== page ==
Wheelys might beat Amazon to the punch with its fully-automated grocery store Moby. The Swedish company is currently testing its prototype in Shanghai.
The unit is appropriately compact, accommodating only four shoppers at once and stocking only the bare necessities.
Like customers of Amazon’s automated grocery store, Amazon Go, which is in beta testing with Amazon employees only, Moby shoppers gain entry with their smartphone. The app tracks items added to (or removed from) their bag. When they’re finished, they can simply walk out of the store. No lines, no cashiers. Their account is charged automatically.
Unlike Amazon Go, Moby is going mobile. While the Shanghai prototype is stationary, the forthcoming Moby Mart is shaping up to be the Howl’s Moving Castle of grocery stores.
The solar-powered unit is about the size of a small bus and will one day use artificial intelligence and computer vision to navigate city streets, though the current version is still powered by humans. The store is designed to restock automatically by driving itself to a warehouse, trading places with a fully-stocked, identical unit.
Wheelys has said that it also plans to create functionalities for customers to summon the Moby Mart or to request deliveries by drone.
Moby Mart has the potential to help underserved urban “food deserts” as well as remote rural towns whose grocery stores have closed. One of Wheelys’ founders, Tomas Mazetti, grew up in the Swedish countryside and watched his hometown transform as the little local shops shuttered and people grew accustomed to commuting an hour into the city whenever they needed to do anything.
“The last store closed there in the 1980s sometime,” said Mazetti. “A little piece of the village died. Now, suddenly, in a place like that, the village can team up and buy one of these stores. If the village is really small, [the store] can move around to different villages.”
Moby Marts could be available to communities like this for little more than the price of a new car. $30,000 plus logistics support costs could give a fresh breath of life to small communities like the one where Mazetti grew up.
In Other News…
News has naturally spread that Amazon bought Whole Foods Market last Friday, June 16, for $13.7 billion. The grocery world is still figuring out what that means. Target has seen huge amounts of nervous trading due to the overlapping customer base it shares with Whole Foods and Amazon – an overlap that is not necessarily shared with shoppers of Walmart and other large chains.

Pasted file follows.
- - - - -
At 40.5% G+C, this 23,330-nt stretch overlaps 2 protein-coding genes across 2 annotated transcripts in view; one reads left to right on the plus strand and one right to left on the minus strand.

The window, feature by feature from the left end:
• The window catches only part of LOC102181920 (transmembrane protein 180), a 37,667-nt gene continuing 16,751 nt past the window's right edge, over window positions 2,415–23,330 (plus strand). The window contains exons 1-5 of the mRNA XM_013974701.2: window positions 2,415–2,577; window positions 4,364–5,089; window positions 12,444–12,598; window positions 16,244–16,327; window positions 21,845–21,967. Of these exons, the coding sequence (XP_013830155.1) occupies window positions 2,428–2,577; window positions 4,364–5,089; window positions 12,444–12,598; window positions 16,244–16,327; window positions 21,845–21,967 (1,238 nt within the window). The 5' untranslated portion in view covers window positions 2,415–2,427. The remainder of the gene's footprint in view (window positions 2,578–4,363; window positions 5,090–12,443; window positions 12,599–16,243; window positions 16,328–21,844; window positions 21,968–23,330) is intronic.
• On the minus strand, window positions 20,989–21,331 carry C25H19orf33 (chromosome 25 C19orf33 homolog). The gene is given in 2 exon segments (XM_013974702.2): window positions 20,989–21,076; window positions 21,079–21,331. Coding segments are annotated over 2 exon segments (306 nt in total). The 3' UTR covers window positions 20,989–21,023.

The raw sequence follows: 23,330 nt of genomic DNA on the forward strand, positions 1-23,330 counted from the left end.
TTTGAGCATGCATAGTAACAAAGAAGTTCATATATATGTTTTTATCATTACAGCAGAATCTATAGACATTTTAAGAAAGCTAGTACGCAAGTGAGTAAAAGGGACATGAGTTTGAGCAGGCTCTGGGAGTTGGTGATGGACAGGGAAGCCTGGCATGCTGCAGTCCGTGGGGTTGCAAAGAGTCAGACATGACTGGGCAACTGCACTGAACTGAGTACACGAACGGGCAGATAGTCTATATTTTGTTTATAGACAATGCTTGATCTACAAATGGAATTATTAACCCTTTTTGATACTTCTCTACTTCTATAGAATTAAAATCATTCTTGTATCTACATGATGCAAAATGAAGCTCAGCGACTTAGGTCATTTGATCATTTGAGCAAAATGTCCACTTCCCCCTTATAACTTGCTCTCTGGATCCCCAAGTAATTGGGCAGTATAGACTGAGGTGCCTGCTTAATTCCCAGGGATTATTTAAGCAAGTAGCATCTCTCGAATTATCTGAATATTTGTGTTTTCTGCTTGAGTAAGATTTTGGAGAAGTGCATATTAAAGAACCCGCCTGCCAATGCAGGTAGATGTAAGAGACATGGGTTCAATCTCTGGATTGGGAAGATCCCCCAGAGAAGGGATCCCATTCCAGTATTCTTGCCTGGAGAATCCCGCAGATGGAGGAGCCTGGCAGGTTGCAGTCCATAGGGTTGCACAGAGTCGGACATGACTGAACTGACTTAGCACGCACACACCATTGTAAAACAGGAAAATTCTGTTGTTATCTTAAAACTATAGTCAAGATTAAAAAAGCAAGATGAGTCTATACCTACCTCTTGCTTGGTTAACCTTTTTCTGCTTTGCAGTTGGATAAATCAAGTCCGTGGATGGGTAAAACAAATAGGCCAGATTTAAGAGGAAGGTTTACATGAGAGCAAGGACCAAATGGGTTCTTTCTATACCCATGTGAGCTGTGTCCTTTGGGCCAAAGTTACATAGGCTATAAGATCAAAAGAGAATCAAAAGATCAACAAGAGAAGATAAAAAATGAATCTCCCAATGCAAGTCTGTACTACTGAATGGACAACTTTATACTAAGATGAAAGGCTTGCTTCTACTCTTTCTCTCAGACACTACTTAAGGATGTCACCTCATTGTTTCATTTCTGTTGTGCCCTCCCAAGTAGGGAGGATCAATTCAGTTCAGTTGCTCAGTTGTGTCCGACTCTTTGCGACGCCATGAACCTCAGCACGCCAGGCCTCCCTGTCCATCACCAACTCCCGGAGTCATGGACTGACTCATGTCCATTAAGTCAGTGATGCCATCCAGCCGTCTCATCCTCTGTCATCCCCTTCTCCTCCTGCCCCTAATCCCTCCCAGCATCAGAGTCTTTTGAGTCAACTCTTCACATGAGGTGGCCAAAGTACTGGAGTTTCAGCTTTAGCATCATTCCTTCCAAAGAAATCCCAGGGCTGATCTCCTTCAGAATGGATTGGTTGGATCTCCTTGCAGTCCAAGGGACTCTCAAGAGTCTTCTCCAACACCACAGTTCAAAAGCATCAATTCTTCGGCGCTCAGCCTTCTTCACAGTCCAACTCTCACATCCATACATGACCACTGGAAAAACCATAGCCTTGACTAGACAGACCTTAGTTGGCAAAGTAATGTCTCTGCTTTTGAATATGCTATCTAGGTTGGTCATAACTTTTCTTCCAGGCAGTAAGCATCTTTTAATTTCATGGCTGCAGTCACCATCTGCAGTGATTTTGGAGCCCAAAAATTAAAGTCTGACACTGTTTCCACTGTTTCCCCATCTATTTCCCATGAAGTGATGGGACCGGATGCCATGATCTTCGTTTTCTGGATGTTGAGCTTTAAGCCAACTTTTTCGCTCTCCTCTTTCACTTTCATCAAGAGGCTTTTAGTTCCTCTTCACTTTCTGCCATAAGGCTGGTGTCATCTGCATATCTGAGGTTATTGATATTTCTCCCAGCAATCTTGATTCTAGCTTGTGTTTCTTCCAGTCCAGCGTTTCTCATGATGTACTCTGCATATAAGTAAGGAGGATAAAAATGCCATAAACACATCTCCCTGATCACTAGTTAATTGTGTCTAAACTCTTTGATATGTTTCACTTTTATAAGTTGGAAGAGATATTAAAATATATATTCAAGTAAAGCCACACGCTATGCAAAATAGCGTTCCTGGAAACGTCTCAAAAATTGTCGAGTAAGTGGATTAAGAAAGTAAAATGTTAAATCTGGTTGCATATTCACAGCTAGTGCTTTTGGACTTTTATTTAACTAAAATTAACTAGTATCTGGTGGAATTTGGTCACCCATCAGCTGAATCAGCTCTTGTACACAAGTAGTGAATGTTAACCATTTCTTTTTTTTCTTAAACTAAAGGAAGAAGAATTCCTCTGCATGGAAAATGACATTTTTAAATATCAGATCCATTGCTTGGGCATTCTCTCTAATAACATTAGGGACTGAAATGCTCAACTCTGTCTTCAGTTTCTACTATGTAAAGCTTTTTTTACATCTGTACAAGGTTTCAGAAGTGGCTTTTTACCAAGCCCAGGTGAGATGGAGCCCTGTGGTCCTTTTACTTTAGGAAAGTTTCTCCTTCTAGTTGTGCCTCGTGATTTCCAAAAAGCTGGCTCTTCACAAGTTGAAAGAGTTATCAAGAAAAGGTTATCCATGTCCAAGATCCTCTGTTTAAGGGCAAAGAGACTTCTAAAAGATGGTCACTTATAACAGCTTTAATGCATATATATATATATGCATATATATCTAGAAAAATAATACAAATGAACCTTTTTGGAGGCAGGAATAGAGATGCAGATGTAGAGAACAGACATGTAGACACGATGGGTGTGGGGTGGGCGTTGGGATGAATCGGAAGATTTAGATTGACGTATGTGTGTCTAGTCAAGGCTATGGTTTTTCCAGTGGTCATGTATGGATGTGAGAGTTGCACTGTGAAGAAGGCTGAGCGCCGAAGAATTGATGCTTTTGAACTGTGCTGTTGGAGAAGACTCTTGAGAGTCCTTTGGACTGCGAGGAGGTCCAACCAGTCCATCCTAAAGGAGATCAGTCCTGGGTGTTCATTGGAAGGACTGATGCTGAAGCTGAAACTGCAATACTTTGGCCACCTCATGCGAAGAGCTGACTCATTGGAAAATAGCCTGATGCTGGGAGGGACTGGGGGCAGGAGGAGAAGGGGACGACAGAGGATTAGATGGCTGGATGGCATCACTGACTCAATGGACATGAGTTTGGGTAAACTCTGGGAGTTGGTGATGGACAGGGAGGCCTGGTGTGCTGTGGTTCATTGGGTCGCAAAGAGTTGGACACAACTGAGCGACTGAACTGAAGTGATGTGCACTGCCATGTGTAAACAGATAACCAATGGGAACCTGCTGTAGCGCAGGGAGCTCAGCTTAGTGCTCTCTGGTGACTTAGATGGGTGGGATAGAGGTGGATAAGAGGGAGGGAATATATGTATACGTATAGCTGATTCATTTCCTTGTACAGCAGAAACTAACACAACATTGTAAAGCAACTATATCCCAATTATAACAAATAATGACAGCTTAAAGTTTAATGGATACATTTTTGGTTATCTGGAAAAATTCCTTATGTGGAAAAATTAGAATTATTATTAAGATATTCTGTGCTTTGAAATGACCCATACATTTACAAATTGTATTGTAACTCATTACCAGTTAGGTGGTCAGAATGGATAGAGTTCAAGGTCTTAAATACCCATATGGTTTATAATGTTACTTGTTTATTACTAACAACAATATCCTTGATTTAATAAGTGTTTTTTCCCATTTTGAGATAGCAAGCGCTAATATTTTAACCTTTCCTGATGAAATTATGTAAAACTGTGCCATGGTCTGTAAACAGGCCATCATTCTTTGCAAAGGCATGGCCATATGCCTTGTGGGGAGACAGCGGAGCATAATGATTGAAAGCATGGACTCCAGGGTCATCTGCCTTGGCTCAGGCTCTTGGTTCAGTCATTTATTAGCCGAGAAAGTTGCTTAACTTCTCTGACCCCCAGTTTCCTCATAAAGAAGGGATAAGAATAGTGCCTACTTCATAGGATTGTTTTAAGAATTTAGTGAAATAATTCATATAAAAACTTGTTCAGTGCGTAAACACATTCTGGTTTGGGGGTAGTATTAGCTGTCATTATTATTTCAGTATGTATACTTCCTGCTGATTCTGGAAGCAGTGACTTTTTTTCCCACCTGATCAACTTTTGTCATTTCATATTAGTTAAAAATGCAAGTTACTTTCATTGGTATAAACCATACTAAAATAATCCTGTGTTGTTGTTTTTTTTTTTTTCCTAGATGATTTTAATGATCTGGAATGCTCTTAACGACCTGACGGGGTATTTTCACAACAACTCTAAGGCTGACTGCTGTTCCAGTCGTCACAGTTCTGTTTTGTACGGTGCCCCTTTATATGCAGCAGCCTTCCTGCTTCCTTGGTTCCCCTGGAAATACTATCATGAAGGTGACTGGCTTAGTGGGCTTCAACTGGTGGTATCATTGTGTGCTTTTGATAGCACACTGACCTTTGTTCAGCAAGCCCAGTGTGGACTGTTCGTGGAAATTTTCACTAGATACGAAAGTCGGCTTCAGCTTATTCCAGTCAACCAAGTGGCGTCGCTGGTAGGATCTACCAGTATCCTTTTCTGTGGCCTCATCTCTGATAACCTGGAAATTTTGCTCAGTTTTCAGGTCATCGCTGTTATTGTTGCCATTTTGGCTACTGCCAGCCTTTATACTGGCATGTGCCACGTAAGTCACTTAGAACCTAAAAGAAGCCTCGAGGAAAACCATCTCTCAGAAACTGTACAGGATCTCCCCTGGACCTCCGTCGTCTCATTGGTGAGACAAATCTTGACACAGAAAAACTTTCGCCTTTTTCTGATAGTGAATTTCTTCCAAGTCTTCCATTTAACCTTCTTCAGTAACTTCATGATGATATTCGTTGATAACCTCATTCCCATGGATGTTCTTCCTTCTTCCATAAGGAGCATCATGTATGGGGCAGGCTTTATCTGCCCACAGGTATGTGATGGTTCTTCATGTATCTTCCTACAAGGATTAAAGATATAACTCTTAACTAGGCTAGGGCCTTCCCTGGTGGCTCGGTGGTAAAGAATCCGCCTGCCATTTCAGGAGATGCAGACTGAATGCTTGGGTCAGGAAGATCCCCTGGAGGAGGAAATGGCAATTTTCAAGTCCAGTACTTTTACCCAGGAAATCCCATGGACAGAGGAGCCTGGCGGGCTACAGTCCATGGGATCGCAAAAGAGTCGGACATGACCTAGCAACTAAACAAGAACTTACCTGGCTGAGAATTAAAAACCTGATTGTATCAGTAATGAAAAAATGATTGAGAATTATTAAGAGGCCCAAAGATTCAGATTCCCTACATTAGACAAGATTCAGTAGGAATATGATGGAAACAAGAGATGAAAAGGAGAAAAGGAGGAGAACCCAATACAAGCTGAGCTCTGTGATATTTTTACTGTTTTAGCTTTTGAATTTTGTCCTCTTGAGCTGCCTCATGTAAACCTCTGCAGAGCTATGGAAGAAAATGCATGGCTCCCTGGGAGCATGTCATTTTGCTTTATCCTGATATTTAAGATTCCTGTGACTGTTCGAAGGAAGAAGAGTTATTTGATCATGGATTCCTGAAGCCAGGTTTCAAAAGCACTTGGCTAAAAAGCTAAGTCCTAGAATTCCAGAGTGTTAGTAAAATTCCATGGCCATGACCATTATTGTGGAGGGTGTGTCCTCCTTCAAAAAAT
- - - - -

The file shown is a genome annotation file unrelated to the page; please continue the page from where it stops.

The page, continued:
For Amazon’s part, it’s continually finding new ways to capitalize on people’s hatred of running errands.
It launched its first public Amazon Go location – which functions just like the stationary version of Moby – in Seattle earlier this year. The company’s internal plans showed that it could build 2,000 grocery stores across the U.S. in the next decade, and that’s in addition to the 431 Whole Foods stores it just acquired.
It also rolled out its new Dash Wand featuring Alexa. The device lets users scan grocery barcodes, convert measurements, and order household goods by voice command, seamlessly adding items to the Amazon cart and proceeding to checkout without requiring users to log on to a computer (a hassle that was part of the original Dash Wand experience). It can also look up recipes and restaurants, hands-free.
The Dash Wand retails for a very affordable $20, which nets zero for Amazon Prime members after rebates. Buyers also get a free 90-day trial of the AmazonFresh grocery delivery service.
How competitors will respond remains to be seen.
But respond they must, as consumer distaste for grocery shopping is becoming ever more clear. Shoppers don’t want to waste their most precious commodity – time – trawling crowded aisles to buy food. They want to pick it up on their way home from work, or have it delivered to their doorstep.
The evidence? A new study by Mintel showed that one in seven, or 14 percent, of Britons do all their grocery shopping online, avoiding the market altogether. 48 percent do at least some of their shopping online. The market is projected to grow by another 12 percent this year.
Meanwhile, Sudbury, Ontario grocer the Real Canadian Superstore has launched its own Click and Collect program that functions like comparable programs by Amazon and Walmart, where customers order online, schedule a pickup window, and collect their groceries from the store once they have been selected and bagged by an employee.
In the U.S., Instacart continues to expand, with service just rolled out in Laredo, Texas. The company is waiving its $99 annual fee for one year for new signups in Laredo. Customers can order from H-E-B and Petco. So far Instacart has made 30 hires in the area, but it hopes to grow that number to 100.